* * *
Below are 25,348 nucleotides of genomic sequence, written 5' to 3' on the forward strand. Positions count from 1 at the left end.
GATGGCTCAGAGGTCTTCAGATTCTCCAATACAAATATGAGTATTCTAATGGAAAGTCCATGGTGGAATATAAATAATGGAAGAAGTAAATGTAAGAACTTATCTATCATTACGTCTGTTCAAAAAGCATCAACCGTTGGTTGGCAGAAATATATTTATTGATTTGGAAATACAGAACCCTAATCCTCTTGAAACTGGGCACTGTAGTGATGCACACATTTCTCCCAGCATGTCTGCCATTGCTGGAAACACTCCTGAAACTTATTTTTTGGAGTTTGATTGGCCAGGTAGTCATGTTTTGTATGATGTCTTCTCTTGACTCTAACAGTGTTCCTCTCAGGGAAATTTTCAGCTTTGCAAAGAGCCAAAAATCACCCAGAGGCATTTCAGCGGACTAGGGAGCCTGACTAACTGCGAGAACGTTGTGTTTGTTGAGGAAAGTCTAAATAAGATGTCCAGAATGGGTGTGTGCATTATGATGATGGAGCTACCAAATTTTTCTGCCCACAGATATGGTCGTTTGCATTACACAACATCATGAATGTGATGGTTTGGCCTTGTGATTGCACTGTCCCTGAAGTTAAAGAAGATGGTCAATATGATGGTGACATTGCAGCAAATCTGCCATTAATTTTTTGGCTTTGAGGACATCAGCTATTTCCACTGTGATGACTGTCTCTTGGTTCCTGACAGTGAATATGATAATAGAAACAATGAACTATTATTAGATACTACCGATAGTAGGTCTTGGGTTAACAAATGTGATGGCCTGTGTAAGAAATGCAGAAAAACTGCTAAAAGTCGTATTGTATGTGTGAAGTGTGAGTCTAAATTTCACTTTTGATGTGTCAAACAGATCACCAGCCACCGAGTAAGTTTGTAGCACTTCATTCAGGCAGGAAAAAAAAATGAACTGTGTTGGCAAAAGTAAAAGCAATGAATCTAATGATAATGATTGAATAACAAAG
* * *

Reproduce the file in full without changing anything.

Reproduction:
Below are 25,348 nucleotides of genomic sequence, written 5' to 3' on the forward strand. Positions count from 1 at the left end.
GATGGCTCAGAGGTCTTCAGATTCTCCAATACAAATATGAGTATTCTAATGGAAAGTCCATGGTGGAATATAAATAATGGAAGAAGTAAATGTAAGAACTTATCTATCATTACGTCTGTTCAAAAAGCATCAACCGTTGGTTGGCAGAAATATATTTATTGATTTGGAAATACAGAACCCTAATCCTCTTGAAACTGGGCACTGTAGTGATGCACACATTTCTCCCAGCATGTCTGCCATTGCTGGAAACACTCCTGAAACTTATTTTTTGGAGTTTGATTGGCCAGGTAGTCATGTTTTGTATGATGTCTTCTCTTGACTCTAACAGTGTTCCTCTCAGGGAAATTTTCAGCTTTGCAAAGAGCCAAAAATCACCCAGAGGCATTTCAGCGGACTAGGGAGCCTGACTAACTGCGAGAACGTTGTGTTTGTTGAGGAAAGTCTAAATAAGATGTCCAGAATGGGTGTGTGCATTATGATGATGGAGCTACCAAATTTTTCTGCCCACAGATATGGTCGTTTGCATTACACAACATCATGAATGTGATGGTTTGGCCTTGTGATTGCACTGTCCCTGAAGTTAAAGAAGATGGTCAATATGATGGTGACATTGCAGCAAATCTGCCATTAATTTTTTGGCTTTGAGGACATCAGCTATTTCCACTGTGATGACTGTCTCTTGGTTCCTGACAGTGAATATGATAATAGAAACAATGAACTATTATTAGATACTACCGATAGTAGGTCTTGGGTTAACAAATGTGATGGCCTGTGTAAGAAATGCAGAAAAACTGCTAAAAGTCGTATTGTATGTGTGAAGTGTGAGTCTAAATTTCACTTTTGATGTGTCAAACAGATCACCAGCCACCGAGTAAGTTTGTAGCACTTCATTCAGGCAGGAAAAAAAAATGAACTGTGTTGGCAAAAGTAAAAGCAATGAATCTAATGATAATGATTGAATAACAAAG